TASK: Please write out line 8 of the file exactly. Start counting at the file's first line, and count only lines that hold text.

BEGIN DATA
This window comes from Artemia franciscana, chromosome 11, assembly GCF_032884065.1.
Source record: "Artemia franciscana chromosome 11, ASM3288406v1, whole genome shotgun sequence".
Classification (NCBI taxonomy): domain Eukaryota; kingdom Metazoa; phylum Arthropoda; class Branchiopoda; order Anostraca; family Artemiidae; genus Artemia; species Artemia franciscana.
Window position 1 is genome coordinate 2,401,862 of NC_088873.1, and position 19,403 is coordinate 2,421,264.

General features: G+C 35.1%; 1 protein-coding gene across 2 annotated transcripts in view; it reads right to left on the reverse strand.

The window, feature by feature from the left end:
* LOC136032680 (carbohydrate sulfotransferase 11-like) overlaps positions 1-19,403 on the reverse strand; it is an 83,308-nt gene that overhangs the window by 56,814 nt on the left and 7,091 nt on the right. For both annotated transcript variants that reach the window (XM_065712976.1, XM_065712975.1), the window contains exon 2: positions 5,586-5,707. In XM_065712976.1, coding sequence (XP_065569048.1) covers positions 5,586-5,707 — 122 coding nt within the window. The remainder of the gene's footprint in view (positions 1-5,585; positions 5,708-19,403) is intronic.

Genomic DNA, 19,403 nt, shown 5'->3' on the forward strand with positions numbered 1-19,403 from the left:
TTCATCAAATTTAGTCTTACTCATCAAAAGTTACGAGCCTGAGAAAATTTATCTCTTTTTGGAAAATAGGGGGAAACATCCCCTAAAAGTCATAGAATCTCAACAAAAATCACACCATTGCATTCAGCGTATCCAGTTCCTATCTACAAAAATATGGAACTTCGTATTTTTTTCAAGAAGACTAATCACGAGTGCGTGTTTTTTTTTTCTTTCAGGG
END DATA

Genomic DNA, 19,403 nt, shown 5'->3' on the forward strand with positions numbered 1-19,403 from the left: